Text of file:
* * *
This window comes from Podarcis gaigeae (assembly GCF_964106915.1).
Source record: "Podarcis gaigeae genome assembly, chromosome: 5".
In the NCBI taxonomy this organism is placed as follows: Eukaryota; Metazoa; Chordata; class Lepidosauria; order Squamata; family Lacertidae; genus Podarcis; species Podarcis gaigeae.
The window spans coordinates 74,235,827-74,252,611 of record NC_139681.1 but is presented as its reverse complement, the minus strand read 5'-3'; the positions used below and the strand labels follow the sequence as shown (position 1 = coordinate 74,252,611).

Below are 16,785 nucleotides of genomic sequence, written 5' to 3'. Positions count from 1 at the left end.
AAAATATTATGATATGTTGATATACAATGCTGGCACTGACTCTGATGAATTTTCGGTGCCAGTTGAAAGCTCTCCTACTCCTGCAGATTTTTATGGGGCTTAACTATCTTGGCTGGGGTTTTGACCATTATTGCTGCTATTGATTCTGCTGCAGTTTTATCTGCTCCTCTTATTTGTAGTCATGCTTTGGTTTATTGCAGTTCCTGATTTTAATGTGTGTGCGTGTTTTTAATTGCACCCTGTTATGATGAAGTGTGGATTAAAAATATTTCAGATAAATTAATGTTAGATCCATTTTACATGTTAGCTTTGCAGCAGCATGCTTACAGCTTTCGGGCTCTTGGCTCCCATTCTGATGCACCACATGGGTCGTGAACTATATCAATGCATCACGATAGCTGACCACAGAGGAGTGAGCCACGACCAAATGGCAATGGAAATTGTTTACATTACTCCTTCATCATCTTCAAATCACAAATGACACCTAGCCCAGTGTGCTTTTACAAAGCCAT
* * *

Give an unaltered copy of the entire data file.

This window comes from Podarcis gaigeae (assembly GCF_964106915.1).
Source record: "Podarcis gaigeae genome assembly, chromosome: 5".
In the NCBI taxonomy this organism is placed as follows: Eukaryota; Metazoa; Chordata; class Lepidosauria; order Squamata; family Lacertidae; genus Podarcis; species Podarcis gaigeae.
The window spans coordinates 74,235,827-74,252,611 of record NC_139681.1 but is presented as its reverse complement, the minus strand read 5'-3'; the positions used below and the strand labels follow the sequence as shown (position 1 = coordinate 74,252,611).

Below are 16,785 nucleotides of genomic sequence, written 5' to 3'. Positions count from 1 at the left end.
AAAATATTATGATATGTTGATATACAATGCTGGCACTGACTCTGATGAATTTTCGGTGCCAGTTGAAAGCTCTCCTACTCCTGCAGATTTTTATGGGGCTTAACTATCTTGGCTGGGGTTTTGACCATTATTGCTGCTATTGATTCTGCTGCAGTTTTATCTGCTCCTCTTATTTGTAGTCATGCTTTGGTTTATTGCAGTTCCTGATTTTAATGTGTGTGCGTGTTTTTAATTGCACCCTGTTATGATGAAGTGTGGATTAAAAATATTTCAGATAAATTAATGTTAGATCCATTTTACATGTTAGCTTTGCAGCAGCATGCTTACAGCTTTCGGGCTCTTGGCTCCCATTCTGATGCACCACATGGGTCGTGAACTATATCAATGCATCACGATAGCTGACCACAGAGGAGTGAGCCACGACCAAATGGCAATGGAAATTGTTTACATTACTCCTTCATCATCTTCAAATCACAAATGACACCTAGCCCAGTGTGCTTTTACAAAGCCAT